In the years to come, other people would join this unit—directors Robert Wise and Gunther Von Fritsch, writers Ardel Wray and Josef Mischel, and secretary Verna De Mots. But in those first, pleasant days, only Tourneur, Robson, Bodeen and Mrs Ponitz sat in Lewton's office, listening to him spin stories, drinking Russian tea with strawberry jam, exchanging theories about film suspense and visual beauty, and awaiting word from Koerner's office as to what their first assignment would be.
TOM GRIES: I learned a great secret about film producing from Val. He always told me not to spread a small budget over five or six sets—instead pick the location where most of the action will be played and make that a real showpiece. Then make do with the rest of the scenes. One elaborate set makes a film look much richer than it deserves to look. Val was a very careful man; he knew how to spend money and how to put it on the screen. When I began directing television, all of the things he told me about producing low budget pictures were extremely helpful.
In an article for Films in Review, DeWitt Bodeen recalls the genesis of Lewton's first and probably most famous film, Cat People:
Val departed for RKO two weeks before I'd finished my work at Selznick's, and when I phoned him, as I had promised, he quickly made arrangements for me to be hired at RKO as a contract writer at the Guild minimum, which was then $75 a week. When I reported for work, he ran off for me some U.S. and British horror and suspense movies which were typical of what he did not want to do. We spent several days talking about possible subjects for the first script.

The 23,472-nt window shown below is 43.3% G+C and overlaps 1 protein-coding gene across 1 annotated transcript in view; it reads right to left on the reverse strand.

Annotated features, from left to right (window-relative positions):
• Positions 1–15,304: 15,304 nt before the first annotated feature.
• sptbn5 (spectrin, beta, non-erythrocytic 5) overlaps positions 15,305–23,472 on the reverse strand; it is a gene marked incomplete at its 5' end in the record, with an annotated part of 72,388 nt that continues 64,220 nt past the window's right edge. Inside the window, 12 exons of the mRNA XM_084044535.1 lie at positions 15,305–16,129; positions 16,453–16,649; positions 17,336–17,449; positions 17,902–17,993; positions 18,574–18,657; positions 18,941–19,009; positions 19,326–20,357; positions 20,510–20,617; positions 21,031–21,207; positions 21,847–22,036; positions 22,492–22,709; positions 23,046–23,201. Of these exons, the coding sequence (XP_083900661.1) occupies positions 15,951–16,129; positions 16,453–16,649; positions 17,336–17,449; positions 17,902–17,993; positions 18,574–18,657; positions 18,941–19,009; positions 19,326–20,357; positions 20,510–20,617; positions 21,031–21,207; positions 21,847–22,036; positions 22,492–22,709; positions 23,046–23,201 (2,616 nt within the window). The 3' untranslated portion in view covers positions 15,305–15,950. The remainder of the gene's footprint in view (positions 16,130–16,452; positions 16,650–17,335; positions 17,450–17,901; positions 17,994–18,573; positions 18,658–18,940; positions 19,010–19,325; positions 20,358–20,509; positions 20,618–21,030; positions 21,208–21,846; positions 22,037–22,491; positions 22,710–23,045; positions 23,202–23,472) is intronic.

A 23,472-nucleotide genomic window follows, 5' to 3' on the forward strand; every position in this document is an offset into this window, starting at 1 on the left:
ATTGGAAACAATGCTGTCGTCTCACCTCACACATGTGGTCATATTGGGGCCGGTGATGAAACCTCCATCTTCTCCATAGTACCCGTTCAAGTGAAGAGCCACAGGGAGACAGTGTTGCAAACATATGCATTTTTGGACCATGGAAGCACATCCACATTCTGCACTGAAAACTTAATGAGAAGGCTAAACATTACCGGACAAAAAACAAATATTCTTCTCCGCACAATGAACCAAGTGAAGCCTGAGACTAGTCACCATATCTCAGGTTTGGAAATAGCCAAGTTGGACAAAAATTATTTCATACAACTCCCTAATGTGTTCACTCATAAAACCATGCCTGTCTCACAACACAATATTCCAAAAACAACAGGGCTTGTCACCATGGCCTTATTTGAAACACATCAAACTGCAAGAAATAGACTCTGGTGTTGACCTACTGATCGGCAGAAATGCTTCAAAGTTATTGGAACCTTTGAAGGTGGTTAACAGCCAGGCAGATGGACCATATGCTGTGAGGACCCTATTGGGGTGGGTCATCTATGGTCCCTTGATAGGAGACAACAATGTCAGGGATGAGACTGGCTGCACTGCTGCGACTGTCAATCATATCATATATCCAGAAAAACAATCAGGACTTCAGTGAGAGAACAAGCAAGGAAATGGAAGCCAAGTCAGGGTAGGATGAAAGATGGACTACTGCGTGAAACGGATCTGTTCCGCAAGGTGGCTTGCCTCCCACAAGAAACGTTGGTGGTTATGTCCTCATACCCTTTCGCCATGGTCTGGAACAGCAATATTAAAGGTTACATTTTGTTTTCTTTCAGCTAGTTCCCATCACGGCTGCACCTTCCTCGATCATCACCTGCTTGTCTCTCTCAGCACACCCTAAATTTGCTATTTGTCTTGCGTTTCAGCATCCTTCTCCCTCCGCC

Mr Koerner, who had personally welcomed me on my first day at the studio, was of the opinion that vampires, werewolves and man-made monsters had been over-exploited and that 'nobody has done much with cats.' He added that he had successfully audience-tested a title he considered highly exploitable—Cat People. 'Let's see what you two can do with that,' he ordered.
When we were back in his office, Val looked at me glumly and said: 'There's no helping it—we're stuck with that title. If you want to get out now, I won't hold it against you.'
I had no intention of withdrawing, and he and I promptly started upon a careful examination of the cat in literature. There was more to be examined than we had expected. Val was one of the best-read men I've ever known, and the kind of avid reader who retains what he reads.
After we had both read everything we could find pertaining to the cat in literature, Val had virtually decided to make his first movie from a short story, Algernon Blackwood's Ancient Sorceries, which admirably lends itself to cinematic interpretation and could easily be re-titled Cat People. Negotiations had begun for the purchase of the screen rights when Val suddenly changed his mind.
He arrived at his office unusually early and called me in at once. He had spent a sleepless night, he confessed, and had decided that instead of a picture with a foreign setting, he would do an original story laid in contemporary New York. It was to deal with a triangle—a normal young man falls in love with a strange foreign girl who is obsessed by abnormal fears, and when her obsession destroys his love and he turns for consolation to a very normal girl, his office co-worker, the discarded one, beset by jealousy, attempts to destroy the young man's new love.
As Lewton's sister was later to recall, the story-line was inspired by some French fashion designs Lewton had seen. The fears which were to plague the young woman had to do with her sense of being descended from a race of Serbian women who, stemming from a tradition of animal worship in the Middle Ages, had the ability to change into vicious cats whenever their passions were aroused. There were several reasons why Lewton decided to drop the Blackwood story and invent his own. Ancient Sorceries would have required a foreign, period setting, and Tourneur argued that for an audience to experience terror it must be able to identify with characters of its own world and time. And, as if this advice were not reason enough, the fear of cats, like the uneasiness at being touched, was deeply ingrained in Lewton's complex nature and may well have compelled him to invent a story in which he could give his fear substance.